Dawson Creek city council candidates tackle FairShare

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The responses from those who participated will be published over the next three days. In total, nine candidates responded. Mile 0 City News has not received responses from candidates James Bridges, Linda Winfield, Duncan Malkinson, and Cory “Grizz” Longley as of yet, but their responses will be added if received before Friday. Mile 0 City News was unable to confirm email addresses for candidates Miles Mortensen and Charlie Parslow, but attempts will be made to follow up with them.

Candidates were asked to keep their responses to each question to a limit of 150 words, but their responses have not been edited in any way. The responses to the questions will be published in the order they were received. The third question, and the responses to it, is as follows:  

What should the City of Dawson Creek be using FairShare funding for, and how would you propose approaching negotiations with the provincial government for a renewed FairShare agreement after 2020?

Raymond Fromme: The City should be able to use the Fair Share monies at their own discretion. Re-negotiations will have to start well before the Fair Share program expires in 2020. A concerted effort (with the PRRD, Fort St. John, Taylor, Hudsons Hope, Tumbler Ridge, Chetwynd) is required. Our Peace River region provides a very profitable “economical micro climate” for the benefits of BC. The BC Government has to understand that this qualifies our region for (more) Fair Share. We have all the good reasons to re-negotiate and we need to be assertive (if not aggressive) in our approach to renew this MOU.   

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Trina Commandeur: FairShare is a partnership between regional district, city and province. Set up because the district couldn’t collect taxes from oil and gas and the city can’t collect taxes from rural residents, thus FairShare was enacted. As the sweet heart of BC, renegotiate. If possible get it legislated. The FairShare is not for operating expenses or to pay down debt, its purpose is for community, services and the people. We are missing services, wheel chair and stroller friendly sidewalks, library needs upgrades, become more accessible, rethink provision of charitable food services and continue to provide community based transportation options such as Step Up and Ride. 


Trevor Allaby: I would try to convince them of the importance of local infrastructure to the the oil and gas industry. At the same time, I have always been one to advocate that we need to eliminate our reliance upon Fairshare while using it for its intended purpose; infrastructure. 


Doug Ragan: If our senior government in BC declares financial difficulty during the final years of our agreement then you can rest assured that our FairShare agreement may not be so fair. My opinion of our FairShare money is to prepare for the worst but hope for the best. Perhaps allotting the first 20% of our FairShare to pay down our long term debt would help return us to some financial sanity that the taxpayers of Dawson Creek deserve.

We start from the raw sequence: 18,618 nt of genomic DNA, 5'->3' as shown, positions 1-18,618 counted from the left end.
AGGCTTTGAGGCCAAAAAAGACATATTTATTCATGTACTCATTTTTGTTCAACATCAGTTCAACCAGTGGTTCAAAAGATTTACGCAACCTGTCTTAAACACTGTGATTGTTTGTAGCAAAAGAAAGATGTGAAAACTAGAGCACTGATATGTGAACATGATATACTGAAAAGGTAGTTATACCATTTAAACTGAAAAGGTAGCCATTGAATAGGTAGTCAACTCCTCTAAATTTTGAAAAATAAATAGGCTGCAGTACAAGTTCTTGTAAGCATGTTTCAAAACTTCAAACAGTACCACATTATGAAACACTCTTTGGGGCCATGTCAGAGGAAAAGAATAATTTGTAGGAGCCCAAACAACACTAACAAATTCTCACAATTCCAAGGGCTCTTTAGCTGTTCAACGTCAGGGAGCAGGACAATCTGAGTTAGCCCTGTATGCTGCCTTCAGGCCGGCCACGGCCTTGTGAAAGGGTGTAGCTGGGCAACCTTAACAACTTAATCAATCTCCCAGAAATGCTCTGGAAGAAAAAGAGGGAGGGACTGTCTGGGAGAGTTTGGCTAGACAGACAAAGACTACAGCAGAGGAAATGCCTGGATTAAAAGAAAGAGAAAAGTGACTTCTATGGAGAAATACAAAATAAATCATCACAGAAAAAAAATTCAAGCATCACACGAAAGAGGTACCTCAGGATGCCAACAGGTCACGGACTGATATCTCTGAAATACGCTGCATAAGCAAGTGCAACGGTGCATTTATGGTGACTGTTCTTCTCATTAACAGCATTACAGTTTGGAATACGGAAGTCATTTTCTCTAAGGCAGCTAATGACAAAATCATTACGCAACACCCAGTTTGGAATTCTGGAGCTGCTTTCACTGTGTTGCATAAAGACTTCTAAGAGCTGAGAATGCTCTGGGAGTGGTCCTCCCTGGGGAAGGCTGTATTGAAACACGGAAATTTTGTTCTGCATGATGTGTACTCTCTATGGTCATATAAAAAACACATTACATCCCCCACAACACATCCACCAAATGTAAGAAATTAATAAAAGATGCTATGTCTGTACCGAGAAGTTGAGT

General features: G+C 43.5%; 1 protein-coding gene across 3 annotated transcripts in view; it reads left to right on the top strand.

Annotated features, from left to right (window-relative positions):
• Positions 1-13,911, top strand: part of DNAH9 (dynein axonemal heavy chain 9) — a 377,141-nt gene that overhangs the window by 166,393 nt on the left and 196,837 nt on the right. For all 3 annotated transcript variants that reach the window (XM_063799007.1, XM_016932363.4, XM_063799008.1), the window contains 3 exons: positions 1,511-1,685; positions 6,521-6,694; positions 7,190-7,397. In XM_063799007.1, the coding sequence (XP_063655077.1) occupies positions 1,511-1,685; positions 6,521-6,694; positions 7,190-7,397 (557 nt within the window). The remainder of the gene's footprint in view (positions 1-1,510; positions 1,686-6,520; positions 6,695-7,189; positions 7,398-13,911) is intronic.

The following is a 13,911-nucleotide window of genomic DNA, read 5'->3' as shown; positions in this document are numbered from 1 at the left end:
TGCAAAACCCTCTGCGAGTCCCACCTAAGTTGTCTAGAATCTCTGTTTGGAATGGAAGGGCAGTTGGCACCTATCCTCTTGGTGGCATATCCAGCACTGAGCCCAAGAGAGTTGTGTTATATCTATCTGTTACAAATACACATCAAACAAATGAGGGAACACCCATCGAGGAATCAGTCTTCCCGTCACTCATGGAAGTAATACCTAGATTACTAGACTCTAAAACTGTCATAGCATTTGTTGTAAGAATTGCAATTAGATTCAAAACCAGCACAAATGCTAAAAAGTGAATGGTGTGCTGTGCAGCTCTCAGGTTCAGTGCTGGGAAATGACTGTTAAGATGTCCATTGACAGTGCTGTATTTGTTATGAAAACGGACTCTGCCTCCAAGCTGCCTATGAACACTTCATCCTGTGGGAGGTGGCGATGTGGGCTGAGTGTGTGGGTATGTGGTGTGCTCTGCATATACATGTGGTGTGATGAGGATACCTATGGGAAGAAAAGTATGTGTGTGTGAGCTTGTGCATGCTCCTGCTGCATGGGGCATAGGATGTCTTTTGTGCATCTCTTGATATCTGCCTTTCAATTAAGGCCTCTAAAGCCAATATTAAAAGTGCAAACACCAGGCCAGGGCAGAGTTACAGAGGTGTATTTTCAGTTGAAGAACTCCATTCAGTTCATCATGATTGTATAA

Shaely Wilbur (Shaely): A percentage should be used to pay down our debt, using the balance to maintain and protcet our infrastructure. It is my understanding that all of the Northern Communities that recieve Fair Share are already working with the Provincial Gov't  for a renewed agreement / legislation.


David MacDonald: FairShare is nice to have but we cannot rely on it for operating our city, we need to be using it to build up our infrastructure.  Being a forward thinking person and always planning for the worse and hopping for the best I would advocate we put a percentage 15-30% away to help service our debt and make our community more sustainable in the long term. That way if we lose funding we would not have to scramble for cash to make up for the loss of that funding.  As far as approaching, the government for continued funding after 2020 I believe the best thing we could do it use this money in a responsible manner, by investing in long-term infrastructure from new roads to sewer to emergency equipment or even the airport. I believe showing that we will make this money work for us and for the province thru us we would be a good position to negotiate.


Cheryl Shuman: The current agreement expires in 2020. This council and the next will have to focus on renegotiation of the Fair Share with the Provincial Government of the day.  This agreement has been renegotiated before and it is my belief it will be again. There is no clause in the agreement that says the Fair Share must be used only for capital projects; I am told that clause was taken out prior to the 2005 city council.  However a very large portion of the Fair Share does get spent on our capital budgets as well it pays for the debt servicing on current and past capital projects.  I am committed to using the Fair Share wisely into the future to provide Dawson Creek with infrastructure and amenities that will make our community a great place to live.


Sue Kenny: FairShare funding should be used to assist in city operations including road repair and maintaining our present infrastructure. The Peace River Regional District in collaboration with the participating communities has been working on the Fair Share renewal as we speak and is looking for commitment for a permanent Fair Share agreement.

Terry McFadyen: Fair share is used for infrastructure.  The big debate is different views on what is the definition of infrastructure.


Mile 0 City would like to thank all of the candidates who participated for their time and consideration in answering these questions. Check back with Mile 0 City this afternoon for the responses to the fourth question.



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